On July 31, 2013, more than 160 university leaders including Brown University president Christina Paxson called for Congress and the President to support federal research funding. Today, one year later, they renewed that call.

PROVIDENCE, R.I. [Brown University] — On the first anniversary of a campaign to urge Congress and the President to close the nation’s “innovation deficit,” a group of prominent university, scientific, and business organizations including Brown University renewed their call for increased federal investments in research to build a strong long-term economy, improve medical treatments, and strengthen national security.

Last year as the campaign among more than 160 universities launched Brown University President Christina Paxson noted the national and local benefits of federal research funding. Now more than 200 have signed on.

“Cities and towns across the country understand that federal investment in research and higher education is an important driver of local economies,” Paxson said. “Innovation-driven economic opportunities attract and retain new generations of talented leaders and a highly skilled workforce, building economies and improving opportunity for everyone.”

Despite the currently constrained funding climate, Brown University researchers and their collaborators have continued to win grants, such as $11 million in support from the National Institutes of Health for brain science research, and a $255,000 National Science Foundation grant to study Brazil's agricultural expansion, and to demonstrate results and benefits from their federal research support.

What follows are some research highlights accomplished with support from a wide variety of federal sources over the past year (funding agencies are in parentheses).

Physical sciences

Researchers discover boron “buckyball”

The discovery of buckyballs — soccer-ball-shaped molecules of carbon — helped usher in the nanotechnology era. Now, Lai-Sheng Wang’s research group and colleagues from China have shown that boron, carbon’s neighbor on the periodic table, can form a cage-like molecule similar to the buckyball. Until now, such a boron structure had only been a theoretical speculation. The researchers dubbed their newfound nanostructure “borospherene.” (NSF)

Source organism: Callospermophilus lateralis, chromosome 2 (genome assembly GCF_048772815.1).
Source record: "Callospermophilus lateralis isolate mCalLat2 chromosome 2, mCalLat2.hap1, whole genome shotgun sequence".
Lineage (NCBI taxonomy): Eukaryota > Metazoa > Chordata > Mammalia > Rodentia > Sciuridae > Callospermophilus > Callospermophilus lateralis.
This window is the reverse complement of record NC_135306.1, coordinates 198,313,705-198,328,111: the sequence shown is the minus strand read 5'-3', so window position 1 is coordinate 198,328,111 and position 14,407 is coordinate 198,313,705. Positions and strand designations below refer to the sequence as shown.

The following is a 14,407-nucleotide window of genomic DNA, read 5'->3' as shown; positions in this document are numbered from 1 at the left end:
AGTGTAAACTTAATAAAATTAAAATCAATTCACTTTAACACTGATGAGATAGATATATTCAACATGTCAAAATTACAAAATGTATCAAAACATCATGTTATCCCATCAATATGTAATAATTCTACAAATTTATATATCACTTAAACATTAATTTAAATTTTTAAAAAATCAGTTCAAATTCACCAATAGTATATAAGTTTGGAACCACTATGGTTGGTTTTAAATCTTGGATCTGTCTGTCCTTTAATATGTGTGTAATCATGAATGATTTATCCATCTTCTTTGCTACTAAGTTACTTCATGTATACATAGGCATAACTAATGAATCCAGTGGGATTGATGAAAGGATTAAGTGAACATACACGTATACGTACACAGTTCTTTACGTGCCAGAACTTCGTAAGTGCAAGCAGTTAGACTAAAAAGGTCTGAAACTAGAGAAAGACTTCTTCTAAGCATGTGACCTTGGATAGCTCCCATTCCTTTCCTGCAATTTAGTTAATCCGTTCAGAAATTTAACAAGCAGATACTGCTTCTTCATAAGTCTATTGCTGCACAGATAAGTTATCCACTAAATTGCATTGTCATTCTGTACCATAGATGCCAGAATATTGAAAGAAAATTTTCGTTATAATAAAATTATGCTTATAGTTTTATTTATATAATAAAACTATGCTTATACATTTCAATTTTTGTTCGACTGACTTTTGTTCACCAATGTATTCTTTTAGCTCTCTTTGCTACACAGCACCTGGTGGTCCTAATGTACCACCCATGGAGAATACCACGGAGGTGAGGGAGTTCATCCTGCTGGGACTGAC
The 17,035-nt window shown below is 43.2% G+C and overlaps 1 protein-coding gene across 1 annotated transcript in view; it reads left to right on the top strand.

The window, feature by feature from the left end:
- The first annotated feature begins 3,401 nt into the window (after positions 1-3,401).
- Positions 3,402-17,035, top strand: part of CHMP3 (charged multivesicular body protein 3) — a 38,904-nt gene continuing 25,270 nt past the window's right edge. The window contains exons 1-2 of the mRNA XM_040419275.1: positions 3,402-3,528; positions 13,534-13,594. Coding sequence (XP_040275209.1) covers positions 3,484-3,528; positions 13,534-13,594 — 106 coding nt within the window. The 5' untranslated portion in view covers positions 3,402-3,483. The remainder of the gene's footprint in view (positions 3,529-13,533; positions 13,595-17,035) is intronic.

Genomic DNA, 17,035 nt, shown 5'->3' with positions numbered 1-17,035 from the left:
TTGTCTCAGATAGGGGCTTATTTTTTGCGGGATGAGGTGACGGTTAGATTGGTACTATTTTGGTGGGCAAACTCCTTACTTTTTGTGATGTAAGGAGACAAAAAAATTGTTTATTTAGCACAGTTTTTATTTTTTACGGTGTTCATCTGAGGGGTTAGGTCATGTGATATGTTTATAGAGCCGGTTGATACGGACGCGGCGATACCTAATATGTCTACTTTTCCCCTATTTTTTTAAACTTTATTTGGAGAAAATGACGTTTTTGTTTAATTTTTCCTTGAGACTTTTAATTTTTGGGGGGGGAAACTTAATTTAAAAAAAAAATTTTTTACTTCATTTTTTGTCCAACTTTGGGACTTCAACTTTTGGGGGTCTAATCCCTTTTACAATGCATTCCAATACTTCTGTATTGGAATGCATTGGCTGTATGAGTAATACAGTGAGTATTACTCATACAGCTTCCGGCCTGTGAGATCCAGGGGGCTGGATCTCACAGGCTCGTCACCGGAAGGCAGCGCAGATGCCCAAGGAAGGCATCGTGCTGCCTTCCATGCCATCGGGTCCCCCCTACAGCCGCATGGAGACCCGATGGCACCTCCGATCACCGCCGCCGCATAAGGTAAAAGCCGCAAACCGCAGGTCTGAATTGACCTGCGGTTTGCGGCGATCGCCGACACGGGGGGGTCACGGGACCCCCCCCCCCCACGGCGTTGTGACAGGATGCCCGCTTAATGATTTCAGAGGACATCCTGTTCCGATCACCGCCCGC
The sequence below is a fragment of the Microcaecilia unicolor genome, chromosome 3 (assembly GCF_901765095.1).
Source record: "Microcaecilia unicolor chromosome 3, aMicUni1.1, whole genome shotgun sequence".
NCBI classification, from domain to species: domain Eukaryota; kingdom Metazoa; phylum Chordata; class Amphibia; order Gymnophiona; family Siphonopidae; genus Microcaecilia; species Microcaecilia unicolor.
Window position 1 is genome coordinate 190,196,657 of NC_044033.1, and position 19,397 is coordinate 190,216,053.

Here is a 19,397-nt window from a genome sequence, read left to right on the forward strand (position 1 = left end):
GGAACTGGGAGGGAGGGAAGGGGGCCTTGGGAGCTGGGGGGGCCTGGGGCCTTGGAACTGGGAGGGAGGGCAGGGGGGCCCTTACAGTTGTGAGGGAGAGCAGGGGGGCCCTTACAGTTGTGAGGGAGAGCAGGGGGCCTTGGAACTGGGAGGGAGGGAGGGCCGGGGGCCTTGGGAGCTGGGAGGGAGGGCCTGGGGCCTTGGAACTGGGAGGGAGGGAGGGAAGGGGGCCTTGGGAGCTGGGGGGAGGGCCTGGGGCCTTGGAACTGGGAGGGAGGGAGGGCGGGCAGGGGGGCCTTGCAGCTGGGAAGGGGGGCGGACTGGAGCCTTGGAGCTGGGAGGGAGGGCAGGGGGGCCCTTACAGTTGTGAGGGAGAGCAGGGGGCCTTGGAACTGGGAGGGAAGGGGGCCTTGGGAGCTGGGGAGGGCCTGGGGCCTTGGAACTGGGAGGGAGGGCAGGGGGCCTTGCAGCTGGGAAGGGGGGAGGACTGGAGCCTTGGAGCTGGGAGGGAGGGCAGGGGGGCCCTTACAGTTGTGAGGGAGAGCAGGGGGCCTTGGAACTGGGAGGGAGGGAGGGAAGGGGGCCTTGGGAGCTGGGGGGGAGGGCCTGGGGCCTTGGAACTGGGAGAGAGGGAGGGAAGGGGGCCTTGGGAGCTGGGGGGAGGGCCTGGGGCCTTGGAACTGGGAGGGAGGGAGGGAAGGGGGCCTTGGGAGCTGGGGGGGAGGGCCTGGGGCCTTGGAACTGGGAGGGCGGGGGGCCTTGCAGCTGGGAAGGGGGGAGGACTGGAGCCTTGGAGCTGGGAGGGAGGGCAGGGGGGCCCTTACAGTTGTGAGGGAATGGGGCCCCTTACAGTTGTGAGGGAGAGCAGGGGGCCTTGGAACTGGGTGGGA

A potentially habitable environment on Martian volcano

Heat from a volcano erupting beneath an immense glacier would have created large lakes of liquid water on Mars in the relatively recent past. And where there’s water, there is also the possibility of life. A recent paper by Brown University researchers calculates how much water may have been present near the Arsia Mons volcano and how long it may have remained. (NASA)

First results from LUX dark matter detector 

The first 90-day run of the Large Underground Xenon (LUX) experiment showed the detector to be the most sensitive in the world. The experiment did not detect dark matter particles during its initial run, but it has ruled out “possible” findings elsewhere. The research team will fine-tune the detector’s sensitivity and begin a 300-day run in 2014. (DOE)

Social Sciences

Returning vets face ‘warring identities’ distress 

Soldiers returning home from war may find themselves engaged in an even tougher conflict. A paper published in Society and Mental Health examines the “warring identities” many veterans confront when transitioning from soldier to civilian life. (NIH)

Health and life sciences

R.I. lead law effective, often ignored 

Only one in five properties in Central Falls, Pawtucket, Providence, and Woonsocket that are covered by Rhode Island’s lead hazard mitigation law were in compliance with the statute more than four years after it took effect, according to a study by a local team of academic, government, and nonprofit researchers. Many exempt dwellings also seem likely to harbor hazards. But where landlords have complied, the data show that children have benefitted. (HUD to the Providence Plan)

A promising protein discovery in malaria 

In the May 23 edition of Science, a team of researchers from Brown University and Rhode Island Hospital and the National Institutes of Health reports identifying a protein of key consequence for the course of malaria in children. Tested in a vaccine for mice, the protein led to significant protection against a particularly virulent strain of the parasitic disease. (NIH)

Fewer cold snaps: Mangroves head north 

Climate change appears to have paved the way for a northward march of mangrove forest along Florida’s Atlantic coast, but not because mean temperatures are rising. Instead a new analysis of satellite images and other data over a 28-year span attributes the dramatic expansion of mangrove to a decline in frequency of days where the temperature dips below minus 4 C (25 F). (NASA, NSF)